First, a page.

and also

The Bible Says Don't Worship Images

Yet the Bible says not to worship any image of anything in heaven above or on earth in Exodus 20:4-5 and Deuteronomy 5:8-9. It does not just say don't give worship to those things, but don't worship anything they are images of either.

People have always had a tendency towards idolatry. Not only in ancient times, but over 1 billion Hindus and Mahayana Buddhists today worship religious idols. But there are two different ways sinful people have worshipped idols. First, some think the idol, as a rock or piece of wood, has no power itself but is a representative of the spiritual being they are trying to worship. Second, others think the actual rock or piece of wood itself has magical or supernatural power. Many orthodox venerate icons (including pictures of Christ) the first way. However, some "venerate" the second way too, as there are claims that sometimes icons miraculously weep.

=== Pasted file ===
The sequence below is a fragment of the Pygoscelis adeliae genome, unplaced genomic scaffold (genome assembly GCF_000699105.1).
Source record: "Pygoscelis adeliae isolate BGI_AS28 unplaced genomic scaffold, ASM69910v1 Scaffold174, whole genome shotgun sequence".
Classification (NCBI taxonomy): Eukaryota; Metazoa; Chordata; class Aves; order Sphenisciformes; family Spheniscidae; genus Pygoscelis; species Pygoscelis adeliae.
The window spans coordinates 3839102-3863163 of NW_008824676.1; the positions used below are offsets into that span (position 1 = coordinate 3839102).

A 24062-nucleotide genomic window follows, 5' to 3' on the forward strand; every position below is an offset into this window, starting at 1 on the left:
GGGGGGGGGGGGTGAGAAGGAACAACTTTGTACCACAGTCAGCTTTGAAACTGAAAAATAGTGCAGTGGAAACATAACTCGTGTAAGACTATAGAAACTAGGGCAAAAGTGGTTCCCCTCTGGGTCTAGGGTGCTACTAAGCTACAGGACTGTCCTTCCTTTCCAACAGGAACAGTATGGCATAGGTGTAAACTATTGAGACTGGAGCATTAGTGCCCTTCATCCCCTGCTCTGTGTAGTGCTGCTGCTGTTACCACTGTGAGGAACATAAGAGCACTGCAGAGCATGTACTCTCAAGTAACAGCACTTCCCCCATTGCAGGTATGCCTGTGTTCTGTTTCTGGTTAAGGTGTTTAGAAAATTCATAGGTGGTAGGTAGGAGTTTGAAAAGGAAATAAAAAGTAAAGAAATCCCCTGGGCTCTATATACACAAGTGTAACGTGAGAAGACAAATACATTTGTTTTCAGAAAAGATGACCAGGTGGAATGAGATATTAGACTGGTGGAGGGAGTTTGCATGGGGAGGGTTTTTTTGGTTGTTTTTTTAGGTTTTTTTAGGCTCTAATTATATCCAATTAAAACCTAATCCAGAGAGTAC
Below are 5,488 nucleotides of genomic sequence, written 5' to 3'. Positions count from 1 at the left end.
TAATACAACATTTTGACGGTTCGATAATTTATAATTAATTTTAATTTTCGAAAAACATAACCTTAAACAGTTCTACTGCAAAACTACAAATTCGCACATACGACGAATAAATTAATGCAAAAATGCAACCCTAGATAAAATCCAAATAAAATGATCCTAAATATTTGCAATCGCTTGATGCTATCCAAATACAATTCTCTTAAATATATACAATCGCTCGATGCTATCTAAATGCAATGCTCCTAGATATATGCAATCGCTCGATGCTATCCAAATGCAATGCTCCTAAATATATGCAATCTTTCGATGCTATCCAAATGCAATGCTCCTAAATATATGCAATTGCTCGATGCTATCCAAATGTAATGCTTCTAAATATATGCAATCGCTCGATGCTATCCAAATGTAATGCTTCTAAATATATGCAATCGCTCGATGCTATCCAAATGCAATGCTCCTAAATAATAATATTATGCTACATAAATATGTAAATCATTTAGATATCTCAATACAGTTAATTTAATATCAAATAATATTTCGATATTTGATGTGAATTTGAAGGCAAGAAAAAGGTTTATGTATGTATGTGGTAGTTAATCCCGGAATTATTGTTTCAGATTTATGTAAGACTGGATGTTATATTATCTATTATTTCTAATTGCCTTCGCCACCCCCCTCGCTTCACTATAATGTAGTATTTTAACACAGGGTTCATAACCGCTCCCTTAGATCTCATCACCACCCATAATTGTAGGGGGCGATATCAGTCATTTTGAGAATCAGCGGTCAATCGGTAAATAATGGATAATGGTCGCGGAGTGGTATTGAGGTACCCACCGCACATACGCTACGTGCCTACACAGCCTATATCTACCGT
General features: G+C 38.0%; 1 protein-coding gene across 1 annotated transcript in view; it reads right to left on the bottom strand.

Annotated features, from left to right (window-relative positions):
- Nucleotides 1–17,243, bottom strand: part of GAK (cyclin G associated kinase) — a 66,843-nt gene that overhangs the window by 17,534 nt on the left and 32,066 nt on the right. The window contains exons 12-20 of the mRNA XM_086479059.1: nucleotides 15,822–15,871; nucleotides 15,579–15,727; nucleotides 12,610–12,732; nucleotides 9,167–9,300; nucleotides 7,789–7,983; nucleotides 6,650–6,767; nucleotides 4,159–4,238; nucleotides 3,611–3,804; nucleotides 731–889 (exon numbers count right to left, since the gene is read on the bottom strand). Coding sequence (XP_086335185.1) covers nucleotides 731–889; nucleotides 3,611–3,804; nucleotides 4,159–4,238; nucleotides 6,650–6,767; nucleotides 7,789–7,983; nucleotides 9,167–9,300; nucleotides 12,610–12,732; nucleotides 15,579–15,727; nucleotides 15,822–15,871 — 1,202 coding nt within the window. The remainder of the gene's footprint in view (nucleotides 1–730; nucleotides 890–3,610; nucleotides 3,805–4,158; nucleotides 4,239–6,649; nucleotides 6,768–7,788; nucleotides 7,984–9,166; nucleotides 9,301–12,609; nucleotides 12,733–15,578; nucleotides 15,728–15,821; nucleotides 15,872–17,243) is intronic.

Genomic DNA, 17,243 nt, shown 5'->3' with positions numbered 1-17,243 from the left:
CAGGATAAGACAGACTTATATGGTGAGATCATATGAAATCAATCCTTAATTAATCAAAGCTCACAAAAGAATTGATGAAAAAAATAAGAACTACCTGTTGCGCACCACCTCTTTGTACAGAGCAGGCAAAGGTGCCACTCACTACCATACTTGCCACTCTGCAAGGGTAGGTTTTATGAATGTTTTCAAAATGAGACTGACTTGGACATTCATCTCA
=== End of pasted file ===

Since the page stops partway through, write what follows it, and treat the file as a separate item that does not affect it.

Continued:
What about Nehushtan?

The bronze snake, lifted up in the desert, is a great example of the good and bad use of images. When the children of Israel were wandering in the Wilderness in Numbers 21:4-8 they grumbled against God and God sent venomous snakes against them. When the people repented, God commanded Moses to set up a bronze snake on a pole. Anyone who was bitten could look up at the graven image of the animal on the pole and live. Jesus compared Himself to the bronze snake in John 3:14; anyone who would look up to Him would live.